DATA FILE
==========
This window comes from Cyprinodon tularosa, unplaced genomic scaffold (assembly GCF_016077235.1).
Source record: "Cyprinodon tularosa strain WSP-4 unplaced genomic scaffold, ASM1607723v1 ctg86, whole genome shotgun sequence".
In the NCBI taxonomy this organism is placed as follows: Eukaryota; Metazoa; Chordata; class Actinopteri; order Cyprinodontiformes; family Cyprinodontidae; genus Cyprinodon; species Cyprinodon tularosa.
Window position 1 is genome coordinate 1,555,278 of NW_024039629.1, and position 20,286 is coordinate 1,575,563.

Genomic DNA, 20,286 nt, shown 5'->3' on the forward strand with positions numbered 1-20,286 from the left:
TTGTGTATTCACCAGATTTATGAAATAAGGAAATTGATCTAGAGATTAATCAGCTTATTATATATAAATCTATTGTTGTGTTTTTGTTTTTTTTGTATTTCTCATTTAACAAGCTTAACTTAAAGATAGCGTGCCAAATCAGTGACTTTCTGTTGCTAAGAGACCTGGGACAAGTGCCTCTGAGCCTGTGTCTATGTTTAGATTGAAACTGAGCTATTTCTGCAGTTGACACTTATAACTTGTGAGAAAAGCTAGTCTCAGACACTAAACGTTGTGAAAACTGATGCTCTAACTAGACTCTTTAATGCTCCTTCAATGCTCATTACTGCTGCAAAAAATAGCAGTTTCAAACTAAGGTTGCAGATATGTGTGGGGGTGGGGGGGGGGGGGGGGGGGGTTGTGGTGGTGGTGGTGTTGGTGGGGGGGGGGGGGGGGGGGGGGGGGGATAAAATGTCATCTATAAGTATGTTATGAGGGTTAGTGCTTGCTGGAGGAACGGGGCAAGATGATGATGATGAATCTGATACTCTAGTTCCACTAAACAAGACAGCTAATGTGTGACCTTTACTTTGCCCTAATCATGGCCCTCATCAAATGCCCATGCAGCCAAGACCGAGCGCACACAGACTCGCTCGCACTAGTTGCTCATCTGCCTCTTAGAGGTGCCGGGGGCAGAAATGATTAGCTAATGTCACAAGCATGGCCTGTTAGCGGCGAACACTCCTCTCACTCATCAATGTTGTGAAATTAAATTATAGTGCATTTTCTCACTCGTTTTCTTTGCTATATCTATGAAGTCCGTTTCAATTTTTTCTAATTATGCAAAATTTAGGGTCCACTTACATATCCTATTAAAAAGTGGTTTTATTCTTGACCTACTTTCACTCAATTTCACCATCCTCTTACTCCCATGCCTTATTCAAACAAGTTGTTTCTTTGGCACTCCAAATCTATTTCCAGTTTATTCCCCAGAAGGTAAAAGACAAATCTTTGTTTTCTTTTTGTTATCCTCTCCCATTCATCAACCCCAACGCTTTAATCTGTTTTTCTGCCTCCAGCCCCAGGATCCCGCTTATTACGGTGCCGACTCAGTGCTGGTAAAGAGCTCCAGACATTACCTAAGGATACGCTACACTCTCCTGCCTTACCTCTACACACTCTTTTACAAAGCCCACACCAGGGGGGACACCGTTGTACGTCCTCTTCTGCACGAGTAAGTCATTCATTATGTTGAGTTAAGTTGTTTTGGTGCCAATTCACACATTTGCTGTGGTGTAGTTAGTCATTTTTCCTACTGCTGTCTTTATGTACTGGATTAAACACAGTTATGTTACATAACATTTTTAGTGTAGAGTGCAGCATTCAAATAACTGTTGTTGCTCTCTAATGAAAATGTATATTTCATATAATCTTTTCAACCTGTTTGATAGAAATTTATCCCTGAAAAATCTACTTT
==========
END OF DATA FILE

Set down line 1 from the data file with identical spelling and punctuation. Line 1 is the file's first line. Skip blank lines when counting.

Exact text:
This window comes from Cyprinodon tularosa, unplaced genomic scaffold (assembly GCF_016077235.1).